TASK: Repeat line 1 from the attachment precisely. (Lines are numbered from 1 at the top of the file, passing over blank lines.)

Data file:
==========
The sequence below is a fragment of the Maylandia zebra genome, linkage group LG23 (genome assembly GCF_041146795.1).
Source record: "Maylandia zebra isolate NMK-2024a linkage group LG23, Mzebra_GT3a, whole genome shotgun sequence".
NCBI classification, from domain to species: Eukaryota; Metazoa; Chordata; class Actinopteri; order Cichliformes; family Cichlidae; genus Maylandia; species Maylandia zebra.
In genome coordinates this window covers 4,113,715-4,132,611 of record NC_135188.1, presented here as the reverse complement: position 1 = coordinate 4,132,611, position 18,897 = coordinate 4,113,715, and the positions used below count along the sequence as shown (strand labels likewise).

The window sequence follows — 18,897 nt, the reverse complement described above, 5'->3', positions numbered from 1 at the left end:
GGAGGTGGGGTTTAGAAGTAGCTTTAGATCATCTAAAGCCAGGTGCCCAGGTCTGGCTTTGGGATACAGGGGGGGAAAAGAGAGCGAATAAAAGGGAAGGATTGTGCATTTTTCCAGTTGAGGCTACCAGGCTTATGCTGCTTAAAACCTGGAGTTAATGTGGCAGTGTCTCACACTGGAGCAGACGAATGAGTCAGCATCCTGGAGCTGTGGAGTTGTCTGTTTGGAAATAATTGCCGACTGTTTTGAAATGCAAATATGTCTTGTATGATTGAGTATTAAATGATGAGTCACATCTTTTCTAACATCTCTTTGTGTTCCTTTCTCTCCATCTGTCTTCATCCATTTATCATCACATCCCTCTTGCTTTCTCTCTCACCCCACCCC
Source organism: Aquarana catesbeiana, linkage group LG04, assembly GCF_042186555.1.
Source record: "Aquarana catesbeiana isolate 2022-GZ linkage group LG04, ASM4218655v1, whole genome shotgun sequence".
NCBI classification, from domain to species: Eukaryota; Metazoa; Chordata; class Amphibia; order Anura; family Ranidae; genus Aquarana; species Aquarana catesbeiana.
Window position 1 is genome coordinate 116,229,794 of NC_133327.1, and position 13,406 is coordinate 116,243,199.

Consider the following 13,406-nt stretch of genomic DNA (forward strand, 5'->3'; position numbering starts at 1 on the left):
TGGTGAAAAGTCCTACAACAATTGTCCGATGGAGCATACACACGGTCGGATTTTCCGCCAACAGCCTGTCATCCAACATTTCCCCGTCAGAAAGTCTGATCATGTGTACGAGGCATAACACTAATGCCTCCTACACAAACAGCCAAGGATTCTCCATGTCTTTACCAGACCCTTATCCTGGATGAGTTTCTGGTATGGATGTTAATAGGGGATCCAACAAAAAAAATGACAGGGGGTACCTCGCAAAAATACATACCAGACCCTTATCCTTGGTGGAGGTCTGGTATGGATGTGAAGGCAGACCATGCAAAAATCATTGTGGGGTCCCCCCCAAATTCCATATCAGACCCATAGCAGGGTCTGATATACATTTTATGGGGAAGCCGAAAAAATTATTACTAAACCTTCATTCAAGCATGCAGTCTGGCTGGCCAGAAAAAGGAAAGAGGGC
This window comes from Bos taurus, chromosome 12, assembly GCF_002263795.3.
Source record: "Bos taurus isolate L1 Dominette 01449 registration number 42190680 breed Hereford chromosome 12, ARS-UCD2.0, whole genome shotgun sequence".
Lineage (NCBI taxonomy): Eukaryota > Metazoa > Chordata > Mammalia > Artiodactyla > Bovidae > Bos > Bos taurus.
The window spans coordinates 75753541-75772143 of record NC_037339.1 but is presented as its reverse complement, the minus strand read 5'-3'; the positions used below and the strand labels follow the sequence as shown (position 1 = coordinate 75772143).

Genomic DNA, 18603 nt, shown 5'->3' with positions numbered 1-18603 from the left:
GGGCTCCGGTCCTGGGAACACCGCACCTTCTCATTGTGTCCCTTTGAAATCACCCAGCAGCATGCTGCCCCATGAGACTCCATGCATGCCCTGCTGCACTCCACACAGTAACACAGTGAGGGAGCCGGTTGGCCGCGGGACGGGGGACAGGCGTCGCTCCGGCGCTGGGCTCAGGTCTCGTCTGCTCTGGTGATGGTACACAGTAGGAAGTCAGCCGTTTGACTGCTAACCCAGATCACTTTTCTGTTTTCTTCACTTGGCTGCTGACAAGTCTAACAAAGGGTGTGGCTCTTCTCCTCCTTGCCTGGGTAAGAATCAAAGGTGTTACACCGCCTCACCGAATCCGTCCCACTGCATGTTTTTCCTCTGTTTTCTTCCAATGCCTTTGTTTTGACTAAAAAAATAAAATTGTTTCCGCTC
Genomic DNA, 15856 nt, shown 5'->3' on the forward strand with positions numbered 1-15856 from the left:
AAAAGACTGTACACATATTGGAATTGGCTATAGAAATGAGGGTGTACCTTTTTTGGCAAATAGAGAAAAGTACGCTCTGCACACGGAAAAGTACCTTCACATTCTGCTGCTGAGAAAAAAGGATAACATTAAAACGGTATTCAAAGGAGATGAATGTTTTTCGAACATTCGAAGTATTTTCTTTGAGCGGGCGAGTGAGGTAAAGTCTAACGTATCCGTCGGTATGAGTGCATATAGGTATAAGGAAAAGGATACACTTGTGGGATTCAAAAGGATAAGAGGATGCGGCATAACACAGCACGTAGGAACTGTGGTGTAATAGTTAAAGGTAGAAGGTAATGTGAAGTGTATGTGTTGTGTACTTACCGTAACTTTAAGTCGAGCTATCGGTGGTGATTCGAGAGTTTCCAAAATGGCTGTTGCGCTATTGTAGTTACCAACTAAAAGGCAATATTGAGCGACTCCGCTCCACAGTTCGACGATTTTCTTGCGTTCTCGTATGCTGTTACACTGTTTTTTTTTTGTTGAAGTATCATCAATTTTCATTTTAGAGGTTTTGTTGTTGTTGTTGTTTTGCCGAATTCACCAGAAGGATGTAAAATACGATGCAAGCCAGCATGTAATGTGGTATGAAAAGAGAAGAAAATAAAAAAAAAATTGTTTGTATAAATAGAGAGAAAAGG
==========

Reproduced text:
The sequence below is a fragment of the Maylandia zebra genome, linkage group LG23 (genome assembly GCF_041146795.1).